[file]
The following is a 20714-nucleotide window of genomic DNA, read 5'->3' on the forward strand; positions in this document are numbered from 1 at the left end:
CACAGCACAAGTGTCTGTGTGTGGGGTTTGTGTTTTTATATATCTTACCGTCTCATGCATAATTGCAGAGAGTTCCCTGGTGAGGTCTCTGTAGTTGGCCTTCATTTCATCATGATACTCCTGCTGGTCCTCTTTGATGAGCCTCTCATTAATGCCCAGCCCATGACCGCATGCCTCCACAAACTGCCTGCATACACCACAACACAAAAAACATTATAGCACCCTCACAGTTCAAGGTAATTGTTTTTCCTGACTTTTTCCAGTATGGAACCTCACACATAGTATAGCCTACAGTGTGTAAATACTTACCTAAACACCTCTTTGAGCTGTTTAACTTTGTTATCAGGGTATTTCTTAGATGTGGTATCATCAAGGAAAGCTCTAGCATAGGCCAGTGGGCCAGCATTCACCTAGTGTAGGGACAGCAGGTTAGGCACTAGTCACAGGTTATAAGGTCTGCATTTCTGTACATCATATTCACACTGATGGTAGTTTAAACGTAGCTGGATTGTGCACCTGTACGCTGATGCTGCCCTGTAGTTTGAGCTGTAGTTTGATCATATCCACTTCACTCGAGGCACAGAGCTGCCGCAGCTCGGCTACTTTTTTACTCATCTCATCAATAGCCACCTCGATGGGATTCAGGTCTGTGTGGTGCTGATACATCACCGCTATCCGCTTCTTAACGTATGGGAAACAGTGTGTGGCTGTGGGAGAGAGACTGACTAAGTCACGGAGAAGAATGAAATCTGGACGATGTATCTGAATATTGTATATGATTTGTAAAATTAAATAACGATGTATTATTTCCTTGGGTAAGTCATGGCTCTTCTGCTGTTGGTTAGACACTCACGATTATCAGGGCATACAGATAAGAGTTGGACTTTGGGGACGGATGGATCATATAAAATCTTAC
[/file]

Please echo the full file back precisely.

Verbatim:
The following is a 20714-nucleotide window of genomic DNA, read 5'->3' on the forward strand; positions in this document are numbered from 1 at the left end:
CACAGCACAAGTGTCTGTGTGTGGGGTTTGTGTTTTTATATATCTTACCGTCTCATGCATAATTGCAGAGAGTTCCCTGGTGAGGTCTCTGTAGTTGGCCTTCATTTCATCATGATACTCCTGCTGGTCCTCTTTGATGAGCCTCTCATTAATGCCCAGCCCATGACCGCATGCCTCCACAAACTGCCTGCATACACCACAACACAAAAAACATTATAGCACCCTCACAGTTCAAGGTAATTGTTTTTCCTGACTTTTTCCAGTATGGAACCTCACACATAGTATAGCCTACAGTGTGTAAATACTTACCTAAACACCTCTTTGAGCTGTTTAACTTTGTTATCAGGGTATTTCTTAGATGTGGTATCATCAAGGAAAGCTCTAGCATAGGCCAGTGGGCCAGCATTCACCTAGTGTAGGGACAGCAGGTTAGGCACTAGTCACAGGTTATAAGGTCTGCATTTCTGTACATCATATTCACACTGATGGTAGTTTAAACGTAGCTGGATTGTGCACCTGTACGCTGATGCTGCCCTGTAGTTTGAGCTGTAGTTTGATCATATCCACTTCACTCGAGGCACAGAGCTGCCGCAGCTCGGCTACTTTTTTACTCATCTCATCAATAGCCACCTCGATGGGATTCAGGTCTGTGTGGTGCTGATACATCACCGCTATCCGCTTCTTAACGTATGGGAAACAGTGTGTGGCTGTGGGAGAGAGACTGACTAAGTCACGGAGAAGAATGAAATCTGGACGATGTATCTGAATATTGTATATGATTTGTAAAATTAAATAACGATGTATTATTTCCTTGGGTAAGTCATGGCTCTTCTGCTGTTGGTTAGACACTCACGATTATCAGGGCATACAGATAAGAGTTGGACTTTGGGGACGGATGGATCATATAAAATCTTAC